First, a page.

Friday, September 5, 2014

We must Act to make polluters pay

What if you went to a public beach, were careful to pick up and take away any trash you created, but the people next to you left a pile of garbage? And what if their excuse was “well, we pay parking fees and taxes that go toward cleaning the beach, so it’s our right to litter”. Would you accept that, or should they get fined?
I know how I feel, and I hope you feel the same: people must be responsible for the cost of cleaning up their own mess. It’s not fair to make us pay, through taxes or other burdens, for the garbage of others. That includes the trash from making and packaging the consumer products we buy.
Yet right now, much of the cost of taking your garbage away from the curb is paid out of general property tax, regardless of how much actual trash you do, or don’t, toss. The same goes for recycling. That means those who make the most waste are subsidized by the taxes of those who make the least. Yet this can easily be fixed, and if Ontario’s Waste Reduction Act is re-introduced and passed, we’ll be well on the way to having waste pay for itself.
Franke James was Banned on the Hill for saying this!
This legislation would replace the much-maligned and ineffective industry-managed “eco fees” we’ve had to pay for several years. It makes good sense for consumers to pre-pay the cost of disposal of the products they buy, and the related packaging. But under the current system, a standard fee applies, with no regard to how much or little waste the particular manufacturer creates, which means no incentive to choose greener producers. So if ACME is wasteful but Zenith is green, you pay the same eco-fee for a TV from either.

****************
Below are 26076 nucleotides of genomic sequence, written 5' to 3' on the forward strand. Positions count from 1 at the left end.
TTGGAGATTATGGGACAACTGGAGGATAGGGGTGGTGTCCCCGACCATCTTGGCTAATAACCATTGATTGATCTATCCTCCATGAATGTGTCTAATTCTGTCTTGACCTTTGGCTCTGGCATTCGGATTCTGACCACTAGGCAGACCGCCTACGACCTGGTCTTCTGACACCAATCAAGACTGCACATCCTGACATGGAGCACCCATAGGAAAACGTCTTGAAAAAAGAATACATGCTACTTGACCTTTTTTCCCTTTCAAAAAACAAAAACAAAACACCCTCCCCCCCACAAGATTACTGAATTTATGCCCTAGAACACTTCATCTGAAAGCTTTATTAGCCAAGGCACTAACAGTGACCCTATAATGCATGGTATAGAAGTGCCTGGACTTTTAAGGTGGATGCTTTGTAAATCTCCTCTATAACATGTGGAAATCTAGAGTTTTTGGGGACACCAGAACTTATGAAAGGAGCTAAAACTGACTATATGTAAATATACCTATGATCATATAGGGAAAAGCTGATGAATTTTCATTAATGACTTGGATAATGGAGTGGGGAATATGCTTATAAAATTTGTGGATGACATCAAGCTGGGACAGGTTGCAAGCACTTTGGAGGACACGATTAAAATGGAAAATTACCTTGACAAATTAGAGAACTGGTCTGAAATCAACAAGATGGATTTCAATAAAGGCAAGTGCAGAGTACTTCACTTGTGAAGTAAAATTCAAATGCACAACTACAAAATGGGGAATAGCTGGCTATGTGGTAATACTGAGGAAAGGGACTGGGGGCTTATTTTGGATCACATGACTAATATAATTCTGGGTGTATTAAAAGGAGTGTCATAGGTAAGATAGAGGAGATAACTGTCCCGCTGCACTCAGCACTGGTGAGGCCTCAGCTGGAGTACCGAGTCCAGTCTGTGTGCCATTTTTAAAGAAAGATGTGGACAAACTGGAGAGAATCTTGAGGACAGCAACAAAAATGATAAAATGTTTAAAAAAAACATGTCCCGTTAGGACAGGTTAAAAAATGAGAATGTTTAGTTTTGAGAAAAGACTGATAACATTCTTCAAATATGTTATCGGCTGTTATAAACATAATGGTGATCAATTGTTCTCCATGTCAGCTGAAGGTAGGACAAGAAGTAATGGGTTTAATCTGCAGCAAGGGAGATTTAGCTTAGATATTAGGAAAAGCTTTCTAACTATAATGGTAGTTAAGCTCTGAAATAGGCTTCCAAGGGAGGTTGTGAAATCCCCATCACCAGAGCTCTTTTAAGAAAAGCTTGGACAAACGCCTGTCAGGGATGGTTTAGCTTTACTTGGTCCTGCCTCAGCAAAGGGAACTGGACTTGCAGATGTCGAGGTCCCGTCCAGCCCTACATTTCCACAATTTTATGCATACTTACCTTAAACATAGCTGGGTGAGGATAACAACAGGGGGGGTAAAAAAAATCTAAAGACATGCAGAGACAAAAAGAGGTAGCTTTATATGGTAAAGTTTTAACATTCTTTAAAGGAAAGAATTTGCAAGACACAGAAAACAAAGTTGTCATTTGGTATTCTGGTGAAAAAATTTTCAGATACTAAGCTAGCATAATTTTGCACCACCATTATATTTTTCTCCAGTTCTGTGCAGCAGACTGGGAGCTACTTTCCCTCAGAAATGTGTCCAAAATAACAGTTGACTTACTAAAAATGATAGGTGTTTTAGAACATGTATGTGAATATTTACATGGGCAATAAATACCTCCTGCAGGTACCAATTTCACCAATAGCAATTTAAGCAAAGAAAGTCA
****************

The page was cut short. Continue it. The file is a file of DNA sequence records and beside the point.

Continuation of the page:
Under the new system, ACME will pay for their own wasteful ways while Zenith will save, passing that on to you in the price. Affordable Zenith TVs will fly off the shelves while overpriced ACME ones get dusty. All producers who reduce waste or packaging will have more sales and profit while wasteful ones will dwindle.
Sadly, this Act didn’t pass before the recent provincial election. But on our behalf and at the suggestion of Canadians for Clean Prosperity, last week Barrie’s City Council passed a resolution for the government to re-introduce it. Contact your MPP and add your personal voice to this request.
When polluters get out of paying for their harms, the costs fall on the rest of us, in the form of higher taxes and other financial burdens. Changing the rules to harness the power of competition to make our economy greener will lower our taxes, reduce waste, and spur innovation leading to high-quality jobs right here at home. No more subsidizing pollution and job stagnation! Make polluters pay, so they compete to pollute less!
Oh, and a special nod goes out to Pizzaville Barrie South, who took up my challenge last week and will now be donating pizza for blood donors on Tuesday & Thursday afternoons, joining Toppers who donates Thursday lunch. Hurray for our bloody generous local Barrie businesses!
Published as my Root Issues column in the Barrie Examiner.
Erich Jacoby-Hawkins is a director of Living Green and the Robert Schalkenbach Foundation

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